Mallard Duck


is the most common duck in North America and Northern Central America. The male mallards have grayish or brownish feathers, a green colored head, and a purple breast. The female is only brown and white and is smaller than the male. The normal mallard is 20 - 28 inches in length. Mallards molt in late spring or early summer, with the males molting earlier than the females. They nest under boulders, in tree holes, in the crotch of trees, or in open areas.

Mallards are omnivores, eating various seeds including corn, wheat, barley, bulrushes, wild rice, primrose, willow, seeds of water elm, oak, hackberry, tree seedlings of swamps or river bottoms. They also eat mollusks, insects, small fish, tadpoles, freshwater snails, fish eggs, and frogs. They usually feed at the surface of the water and are known as "dabbling ducks". They don't dive all the way under the water, but just tip their heads under to feed.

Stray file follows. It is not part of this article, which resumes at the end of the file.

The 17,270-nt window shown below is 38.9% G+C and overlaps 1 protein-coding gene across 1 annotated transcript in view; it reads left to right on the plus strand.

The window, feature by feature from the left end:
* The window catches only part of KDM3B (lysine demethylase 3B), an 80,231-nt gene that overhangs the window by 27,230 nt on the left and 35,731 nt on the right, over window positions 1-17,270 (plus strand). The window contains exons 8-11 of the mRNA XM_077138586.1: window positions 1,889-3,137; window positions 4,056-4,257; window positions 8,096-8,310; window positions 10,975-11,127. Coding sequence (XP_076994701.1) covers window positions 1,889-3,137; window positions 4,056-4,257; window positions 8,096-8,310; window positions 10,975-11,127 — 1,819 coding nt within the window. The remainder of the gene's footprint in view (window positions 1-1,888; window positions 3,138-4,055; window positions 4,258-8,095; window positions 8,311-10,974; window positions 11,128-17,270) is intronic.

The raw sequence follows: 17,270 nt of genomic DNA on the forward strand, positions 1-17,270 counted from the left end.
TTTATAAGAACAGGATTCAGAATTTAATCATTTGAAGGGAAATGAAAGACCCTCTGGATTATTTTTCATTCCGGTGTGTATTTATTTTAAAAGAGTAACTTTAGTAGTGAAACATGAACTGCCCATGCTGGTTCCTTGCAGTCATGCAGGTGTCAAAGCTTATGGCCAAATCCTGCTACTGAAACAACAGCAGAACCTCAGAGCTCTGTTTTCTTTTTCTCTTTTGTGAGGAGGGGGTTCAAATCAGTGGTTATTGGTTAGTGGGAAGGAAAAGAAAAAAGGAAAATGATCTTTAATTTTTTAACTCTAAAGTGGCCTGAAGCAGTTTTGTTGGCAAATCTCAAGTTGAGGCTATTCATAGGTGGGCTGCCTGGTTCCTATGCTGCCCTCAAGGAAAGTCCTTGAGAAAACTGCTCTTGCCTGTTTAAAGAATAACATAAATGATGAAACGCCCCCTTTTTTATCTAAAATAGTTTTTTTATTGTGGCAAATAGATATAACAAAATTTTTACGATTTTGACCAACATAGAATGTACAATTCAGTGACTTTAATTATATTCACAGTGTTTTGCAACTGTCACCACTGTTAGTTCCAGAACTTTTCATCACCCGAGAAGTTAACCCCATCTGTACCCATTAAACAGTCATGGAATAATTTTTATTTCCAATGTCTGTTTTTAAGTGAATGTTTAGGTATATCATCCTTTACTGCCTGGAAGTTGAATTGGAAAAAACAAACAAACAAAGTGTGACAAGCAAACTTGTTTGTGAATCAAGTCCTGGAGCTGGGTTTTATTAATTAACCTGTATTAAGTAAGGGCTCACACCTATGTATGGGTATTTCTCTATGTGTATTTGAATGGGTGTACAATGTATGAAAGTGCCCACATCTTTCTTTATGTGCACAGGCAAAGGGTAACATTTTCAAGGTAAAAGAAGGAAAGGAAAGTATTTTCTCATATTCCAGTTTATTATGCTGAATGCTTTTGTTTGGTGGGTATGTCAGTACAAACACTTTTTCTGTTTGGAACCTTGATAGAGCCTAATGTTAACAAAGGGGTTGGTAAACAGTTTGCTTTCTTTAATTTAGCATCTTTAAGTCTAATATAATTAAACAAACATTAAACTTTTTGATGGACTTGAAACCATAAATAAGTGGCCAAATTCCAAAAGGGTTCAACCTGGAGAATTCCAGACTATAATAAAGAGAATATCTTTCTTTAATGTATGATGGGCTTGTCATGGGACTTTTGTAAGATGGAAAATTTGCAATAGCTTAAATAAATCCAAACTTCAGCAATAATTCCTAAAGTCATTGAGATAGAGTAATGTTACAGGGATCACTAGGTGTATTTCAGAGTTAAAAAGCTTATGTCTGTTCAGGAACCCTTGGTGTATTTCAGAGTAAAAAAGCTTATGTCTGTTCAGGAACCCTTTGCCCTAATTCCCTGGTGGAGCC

To breed, the male attracts the female mate by ruffling his bright feathers. The pair usually does not stay together for long. The male mallard, or drake, leaves the female when she begins incubation and forms a group with other males. Nine to thirteen eggs are laid at daily intervals. Incubation begins when the clutch is complete and lasts for twenty seven to twenty eight days. The ducklings all hatch within 24 hours, mostly during the day. Once they are hatched, they are led to water. Mallards mature quickly and may breed less than 12 months of age. Although mallard ducks have been known to live as long as sixteen years of age, most of them only live for one or two years.

During the summer, mallards spend much time asleep on water banks. The mallard has only three defenses - swimming, flying, and camouflage, and it is prey to large mammals. Mallards have no defense against humans who are their biggest enemy. Many are killed by oil spills, pesticides and discarded fishing line.

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